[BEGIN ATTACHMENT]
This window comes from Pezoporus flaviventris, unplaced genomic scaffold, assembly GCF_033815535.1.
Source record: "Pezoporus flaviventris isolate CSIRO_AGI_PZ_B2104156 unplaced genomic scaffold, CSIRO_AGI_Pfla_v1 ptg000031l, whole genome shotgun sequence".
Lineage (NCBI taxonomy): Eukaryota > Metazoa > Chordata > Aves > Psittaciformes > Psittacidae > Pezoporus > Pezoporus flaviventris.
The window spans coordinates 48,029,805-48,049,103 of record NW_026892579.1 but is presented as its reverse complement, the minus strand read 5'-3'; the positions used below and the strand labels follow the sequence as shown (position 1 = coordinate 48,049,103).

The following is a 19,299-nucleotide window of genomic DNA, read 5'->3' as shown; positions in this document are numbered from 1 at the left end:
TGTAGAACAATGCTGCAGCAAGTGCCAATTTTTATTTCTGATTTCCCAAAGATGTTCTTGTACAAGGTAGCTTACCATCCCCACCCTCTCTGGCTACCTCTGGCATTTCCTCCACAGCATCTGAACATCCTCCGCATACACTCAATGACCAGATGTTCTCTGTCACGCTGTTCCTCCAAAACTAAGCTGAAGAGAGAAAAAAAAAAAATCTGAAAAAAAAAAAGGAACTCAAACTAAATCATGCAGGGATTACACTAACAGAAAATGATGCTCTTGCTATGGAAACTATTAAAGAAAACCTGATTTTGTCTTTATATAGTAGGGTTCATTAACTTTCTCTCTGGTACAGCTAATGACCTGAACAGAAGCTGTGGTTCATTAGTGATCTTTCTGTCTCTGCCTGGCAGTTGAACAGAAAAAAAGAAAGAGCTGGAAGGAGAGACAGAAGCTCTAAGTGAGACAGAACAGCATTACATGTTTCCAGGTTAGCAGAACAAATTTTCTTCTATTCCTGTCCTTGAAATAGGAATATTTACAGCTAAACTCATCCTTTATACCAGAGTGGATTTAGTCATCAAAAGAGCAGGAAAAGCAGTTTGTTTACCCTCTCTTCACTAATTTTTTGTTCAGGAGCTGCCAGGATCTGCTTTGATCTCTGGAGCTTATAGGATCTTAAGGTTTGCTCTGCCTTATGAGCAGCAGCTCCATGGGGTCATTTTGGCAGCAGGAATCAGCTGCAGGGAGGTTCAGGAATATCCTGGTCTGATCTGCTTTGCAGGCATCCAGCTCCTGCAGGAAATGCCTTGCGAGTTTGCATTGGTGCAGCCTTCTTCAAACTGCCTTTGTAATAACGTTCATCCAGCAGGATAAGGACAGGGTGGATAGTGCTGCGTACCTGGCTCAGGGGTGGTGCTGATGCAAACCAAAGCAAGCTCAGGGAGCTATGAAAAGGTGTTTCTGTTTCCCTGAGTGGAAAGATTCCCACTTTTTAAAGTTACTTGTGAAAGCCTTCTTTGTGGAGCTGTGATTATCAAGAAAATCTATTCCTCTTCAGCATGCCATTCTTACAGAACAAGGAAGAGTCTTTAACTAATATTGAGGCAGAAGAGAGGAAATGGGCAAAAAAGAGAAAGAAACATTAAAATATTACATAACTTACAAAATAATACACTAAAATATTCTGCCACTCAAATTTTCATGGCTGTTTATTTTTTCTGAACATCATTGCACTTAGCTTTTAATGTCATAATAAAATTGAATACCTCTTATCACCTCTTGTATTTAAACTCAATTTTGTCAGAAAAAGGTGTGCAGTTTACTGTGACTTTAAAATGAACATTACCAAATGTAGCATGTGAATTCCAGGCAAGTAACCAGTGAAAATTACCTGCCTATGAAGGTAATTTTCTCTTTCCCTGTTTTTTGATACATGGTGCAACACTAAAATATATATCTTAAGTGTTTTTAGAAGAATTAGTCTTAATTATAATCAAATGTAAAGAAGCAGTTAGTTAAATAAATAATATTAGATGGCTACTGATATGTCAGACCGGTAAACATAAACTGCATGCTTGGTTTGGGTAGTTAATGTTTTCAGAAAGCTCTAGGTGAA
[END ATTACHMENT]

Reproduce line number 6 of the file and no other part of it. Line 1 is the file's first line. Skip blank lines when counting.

TGTAGAACAATGCTGCAGCAAGTGCCAATTTTTATTTCTGATTTCCCAAAGATGTTCTTGTACAAGGTAGCTTACCATCCCCACCCTCTCTGGCTACCTCTGGCATTTCCTCCACAGCATCTGAACATCCTCCGCATACACTCAATGACCAGATGTTCTCTGTCACGCTGTTCCTCCAAAACTAAGCTGAAGAGAGAAAAAAAAAAAATCTGAAAAAAAAAAAGGAACTCAAACTAAATCATGCAGGGATTACACTAACAGAAAATGATGCTCTTGCTATGGAAACTATTAAAGAAAACCTGATTTTGTCTTTATATAGTAGGGTTCATTAACTTTCTCTCTGGTACAGCTAATGACCTGAACAGAAGCTGTGGTTCATTAGTGATCTTTCTGTCTCTGCCTGGCAGTTGAACAGAAAAAAAGAAAGAGCTGGAAGGAGAGACAGAAGCTCTAAGTGAGACAGAACAGCATTACATGTTTCCAGGTTAGCAGAACAAATTTTCTTCTATTCCTGTCCTTGAAATAGGAATATTTACAGCTAAACTCATCCTTTATACCAGAGTGGATTTAGTCATCAAAAGAGCAGGAAAAGCAGTTTGTTTACCCTCTCTTCACTAATTTTTTGTTCAGGAGCTGCCAGGATCTGCTTTGATCTCTGGAGCTTATAGGATCTTAAGGTTTGCTCTGCCTTATGAGCAGCAGCTCCATGGGGTCATTTTGGCAGCAGGAATCAGCTGCAGGGAGGTTCAGGAATATCCTGGTCTGATCTGCTTTGCAGGCATCCAGCTCCTGCAGGAAATGCCTTGCGAGTTTGCATTGGTGCAGCCTTCTTCAAACTGCCTTTGTAATAACGTTCATCCAGCAGGATAAGGACAGGGTGGATAGTGCTGCGTACCTGGCTCAGGGGTGGTGCTGATGCAAACCAAAGCAAGCTCAGGGAGCTATGAAAAGGTGTTTCTGTTTCCCTGAGTGGAAAGATTCCCACTTTTTAAAGTTACTTGTGAAAGCCTTCTTTGTGGAGCTGTGATTATCAAGAAAATCTATTCCTCTTCAGCATGCCATTCTTACAGAACAAGGAAGAGTCTTTAACTAATATTGAGGCAGAAGAGAGGAAATGGGCAAAAAAGAGAAAGAAACATTAAAATATTACATAACTTACAAAATAATACACTAAAATATTCTGCCACTCAAATTTTCATGGCTGTTTATTTTTTCTGAACATCATTGCACTTAGCTTTTAATGTCATAATAAAATTGAATACCTCTTATCACCTCTTGTATTTAAACTCAATTTTGTCAGAAAAAGGTGTGCAGTTTACTGTGACTTTAAAATGAACATTACCAAATGTAGCATGTGAATTCCAGGCAAGTAACCAGTGAAAATTACCTGCCTATGAAGGTAATTTTCTCTTTCCCTGTTTTTTGATACATGGTGCAACACTAAAATATATATCTTAAGTGTTTTTAGAAGAATTAGTCTTAATTATAATCAAATGTAAAGAAGCAGTTAGTTAAATAAATAATATTAGATGGCTACTGATATGTCAGACCGGTAAACATAAACTGCATGCTTGGTTTGGGTAGTTAATGTTTTCAGAAAGCTCTAGGTGAA